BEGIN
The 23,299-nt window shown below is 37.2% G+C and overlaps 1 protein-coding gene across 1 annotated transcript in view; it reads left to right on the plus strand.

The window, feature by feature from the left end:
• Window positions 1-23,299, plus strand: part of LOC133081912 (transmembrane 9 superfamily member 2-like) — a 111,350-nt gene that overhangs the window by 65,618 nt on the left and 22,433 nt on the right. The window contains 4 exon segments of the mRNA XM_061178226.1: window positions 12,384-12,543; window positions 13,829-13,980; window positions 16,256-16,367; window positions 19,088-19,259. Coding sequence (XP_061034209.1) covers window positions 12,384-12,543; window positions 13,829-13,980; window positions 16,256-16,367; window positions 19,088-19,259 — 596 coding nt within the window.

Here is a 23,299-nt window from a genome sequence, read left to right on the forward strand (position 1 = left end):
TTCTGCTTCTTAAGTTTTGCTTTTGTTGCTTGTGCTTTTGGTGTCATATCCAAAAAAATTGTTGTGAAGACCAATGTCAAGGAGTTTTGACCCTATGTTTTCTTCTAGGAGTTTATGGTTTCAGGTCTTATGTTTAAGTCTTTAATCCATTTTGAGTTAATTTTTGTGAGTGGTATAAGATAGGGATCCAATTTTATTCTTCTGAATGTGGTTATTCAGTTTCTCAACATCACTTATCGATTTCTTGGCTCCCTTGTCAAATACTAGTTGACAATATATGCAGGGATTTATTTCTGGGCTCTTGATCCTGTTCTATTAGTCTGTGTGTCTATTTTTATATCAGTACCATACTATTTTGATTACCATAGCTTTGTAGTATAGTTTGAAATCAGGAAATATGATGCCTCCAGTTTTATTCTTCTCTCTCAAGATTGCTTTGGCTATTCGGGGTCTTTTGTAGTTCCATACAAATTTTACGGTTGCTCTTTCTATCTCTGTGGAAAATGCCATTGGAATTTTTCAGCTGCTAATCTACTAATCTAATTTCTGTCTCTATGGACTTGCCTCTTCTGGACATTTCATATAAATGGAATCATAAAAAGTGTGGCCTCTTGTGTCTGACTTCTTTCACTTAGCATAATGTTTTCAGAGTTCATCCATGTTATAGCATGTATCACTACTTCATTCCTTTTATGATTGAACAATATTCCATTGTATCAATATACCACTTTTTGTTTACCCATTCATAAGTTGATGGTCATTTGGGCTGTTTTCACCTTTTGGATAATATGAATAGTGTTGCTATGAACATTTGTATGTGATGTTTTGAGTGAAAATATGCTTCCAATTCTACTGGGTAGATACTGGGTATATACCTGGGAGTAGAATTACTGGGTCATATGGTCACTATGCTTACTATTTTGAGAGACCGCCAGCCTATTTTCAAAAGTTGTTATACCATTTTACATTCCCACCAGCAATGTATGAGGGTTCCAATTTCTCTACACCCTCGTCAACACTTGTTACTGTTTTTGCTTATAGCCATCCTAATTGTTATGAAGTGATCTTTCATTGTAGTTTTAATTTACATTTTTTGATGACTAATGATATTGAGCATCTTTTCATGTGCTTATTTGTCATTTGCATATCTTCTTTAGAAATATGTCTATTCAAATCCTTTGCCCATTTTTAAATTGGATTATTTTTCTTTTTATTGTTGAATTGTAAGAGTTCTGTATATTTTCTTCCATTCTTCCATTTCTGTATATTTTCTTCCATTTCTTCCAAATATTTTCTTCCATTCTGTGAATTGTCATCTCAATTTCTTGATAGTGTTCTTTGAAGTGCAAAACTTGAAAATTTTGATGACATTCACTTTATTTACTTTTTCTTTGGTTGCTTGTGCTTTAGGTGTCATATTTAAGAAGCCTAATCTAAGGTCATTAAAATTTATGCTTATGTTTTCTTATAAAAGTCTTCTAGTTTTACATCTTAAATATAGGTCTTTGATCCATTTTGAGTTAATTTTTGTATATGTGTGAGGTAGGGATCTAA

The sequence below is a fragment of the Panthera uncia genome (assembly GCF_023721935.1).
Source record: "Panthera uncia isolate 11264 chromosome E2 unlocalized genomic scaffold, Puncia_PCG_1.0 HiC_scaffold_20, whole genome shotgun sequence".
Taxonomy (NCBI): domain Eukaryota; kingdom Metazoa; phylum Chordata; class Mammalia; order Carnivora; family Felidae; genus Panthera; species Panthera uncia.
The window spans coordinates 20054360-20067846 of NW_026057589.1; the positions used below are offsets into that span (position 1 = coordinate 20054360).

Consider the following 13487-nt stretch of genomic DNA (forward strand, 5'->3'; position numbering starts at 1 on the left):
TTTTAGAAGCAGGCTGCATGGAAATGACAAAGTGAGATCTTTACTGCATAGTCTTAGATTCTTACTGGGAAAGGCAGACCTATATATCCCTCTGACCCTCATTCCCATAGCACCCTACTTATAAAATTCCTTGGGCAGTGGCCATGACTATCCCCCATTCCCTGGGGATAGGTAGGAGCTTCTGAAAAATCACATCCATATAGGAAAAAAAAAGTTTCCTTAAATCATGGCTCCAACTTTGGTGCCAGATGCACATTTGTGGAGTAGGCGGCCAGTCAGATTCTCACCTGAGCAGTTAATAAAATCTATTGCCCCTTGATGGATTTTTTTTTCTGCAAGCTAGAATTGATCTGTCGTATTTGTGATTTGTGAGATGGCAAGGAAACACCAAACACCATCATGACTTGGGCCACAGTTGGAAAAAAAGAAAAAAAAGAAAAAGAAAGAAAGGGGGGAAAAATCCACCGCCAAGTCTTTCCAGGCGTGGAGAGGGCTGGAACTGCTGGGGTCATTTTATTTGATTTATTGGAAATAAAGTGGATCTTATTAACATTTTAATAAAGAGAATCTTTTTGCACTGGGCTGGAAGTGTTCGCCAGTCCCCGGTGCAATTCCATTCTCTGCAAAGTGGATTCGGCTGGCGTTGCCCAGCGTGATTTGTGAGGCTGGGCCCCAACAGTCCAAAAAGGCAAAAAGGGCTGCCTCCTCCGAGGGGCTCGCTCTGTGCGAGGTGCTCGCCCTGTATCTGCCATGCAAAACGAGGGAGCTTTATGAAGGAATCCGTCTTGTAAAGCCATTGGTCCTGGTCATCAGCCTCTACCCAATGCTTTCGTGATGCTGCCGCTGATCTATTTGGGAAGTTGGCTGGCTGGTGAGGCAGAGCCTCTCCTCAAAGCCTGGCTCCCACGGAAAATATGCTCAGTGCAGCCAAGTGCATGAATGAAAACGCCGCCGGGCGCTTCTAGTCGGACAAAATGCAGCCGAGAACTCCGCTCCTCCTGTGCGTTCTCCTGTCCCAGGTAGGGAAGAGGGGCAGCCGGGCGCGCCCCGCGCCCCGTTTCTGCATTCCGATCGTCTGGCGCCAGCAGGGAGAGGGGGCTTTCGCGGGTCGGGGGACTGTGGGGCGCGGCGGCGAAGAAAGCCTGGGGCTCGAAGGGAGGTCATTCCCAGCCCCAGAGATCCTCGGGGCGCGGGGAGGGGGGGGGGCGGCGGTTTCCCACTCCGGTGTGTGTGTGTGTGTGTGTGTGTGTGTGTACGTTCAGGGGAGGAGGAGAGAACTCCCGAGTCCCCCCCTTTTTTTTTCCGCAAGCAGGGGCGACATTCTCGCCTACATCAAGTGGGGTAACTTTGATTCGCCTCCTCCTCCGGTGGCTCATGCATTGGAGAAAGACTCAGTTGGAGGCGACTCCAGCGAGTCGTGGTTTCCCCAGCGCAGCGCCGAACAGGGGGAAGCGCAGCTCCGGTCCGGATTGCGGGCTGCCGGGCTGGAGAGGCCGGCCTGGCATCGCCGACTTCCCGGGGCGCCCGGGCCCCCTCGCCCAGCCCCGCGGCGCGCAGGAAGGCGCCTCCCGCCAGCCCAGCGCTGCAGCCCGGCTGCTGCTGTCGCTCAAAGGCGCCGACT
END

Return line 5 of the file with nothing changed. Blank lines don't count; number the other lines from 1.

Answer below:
TTCTGCTTCTTAAGTTTTGCTTTTGTTGCTTGTGCTTTTGGTGTCATATCCAAAAAAATTGTTGTGAAGACCAATGTCAAGGAGTTTTGACCCTATGTTTTCTTCTAGGAGTTTATGGTTTCAGGTCTTATGTTTAAGTCTTTAATCCATTTTGAGTTAATTTTTGTGAGTGGTATAAGATAGGGATCCAATTTTATTCTTCTGAATGTGGTTATTCAGTTTCTCAACATCACTTATCGATTTCTTGGCTCCCTTGTCAAATACTAGTTGACAATATATGCAGGGATTTATTTCTGGGCTCTTGATCCTGTTCTATTAGTCTGTGTGTCTATTTTTATATCAGTACCATACTATTTTGATTACCATAGCTTTGTAGTATAGTTTGAAATCAGGAAATATGATGCCTCCAGTTTTATTCTTCTCTCTCAAGATTGCTTTGGCTATTCGGGGTCTTTTGTAGTTCCATACAAATTTTACGGTTGCTCTTTCTATCTCTGTGGAAAATGCCATTGGAATTTTTCAGCTGCTAATCTACTAATCTAATTTCTGTCTCTATGGACTTGCCTCTTCTGGACATTTCATATAAATGGAATCATAAAAAGTGTGGCCTCTTGTGTCTGACTTCTTTCACTTAGCATAATGTTTTCAGAGTTCATCCATGTTATAGCATGTATCACTACTTCATTCCTTTTATGATTGAACAATATTCCATTGTATCAATATACCACTTTTTGTTTACCCATTCATAAGTTGATGGTCATTTGGGCTGTTTTCACCTTTTGGATAATATGAATAGTGTTGCTATGAACATTTGTATGTGATGTTTTGAGTGAAAATATGCTTCCAATTCTACTGGGTAGATACTGGGTATATACCTGGGAGTAGAATTACTGGGTCATATGGTCACTATGCTTACTATTTTGAGAGACCGCCAGCCTATTTTCAAAAGTTGTTATACCATTTTACATTCCCACCAGCAATGTATGAGGGTTCCAATTTCTCTACACCCTCGTCAACACTTGTTACTGTTTTTGCTTATAGCCATCCTAATTGTTATGAAGTGATCTTTCATTGTAGTTTTAATTTACATTTTTTGATGACTAATGATATTGAGCATCTTTTCATGTGCTTATTTGTCATTTGCATATCTTCTTTAGAAATATGTCTATTCAAATCCTTTGCCCATTTTTAAATTGGATTATTTTTCTTTTTATTGTTGAATTGTAAGAGTTCTGTATATTTTCTTCCATTCTTCCATTTCTGTATATTTTCTTCCATTTCTTCCAAATATTTTCTTCCATTCTGTGAATTGTCATCTCAATTTCTTGATAGTGTTCTTTGAAGTGCAAAACTTGAAAATTTTGATGACATTCACTTTATTTACTTTTTCTTTGGTTGCTTGTGCTTTAGGTGTCATATTTAAGAAGCCTAATCTAAGGTCATTAAAATTTATGCTTATGTTTTCTTATAAAAGTCTTCTAGTTTTACATCTTAAATATAGGTCTTTGATCCATTTTGAGTTAATTTTTGTATATGTGTGAGGTAGGGATCTAA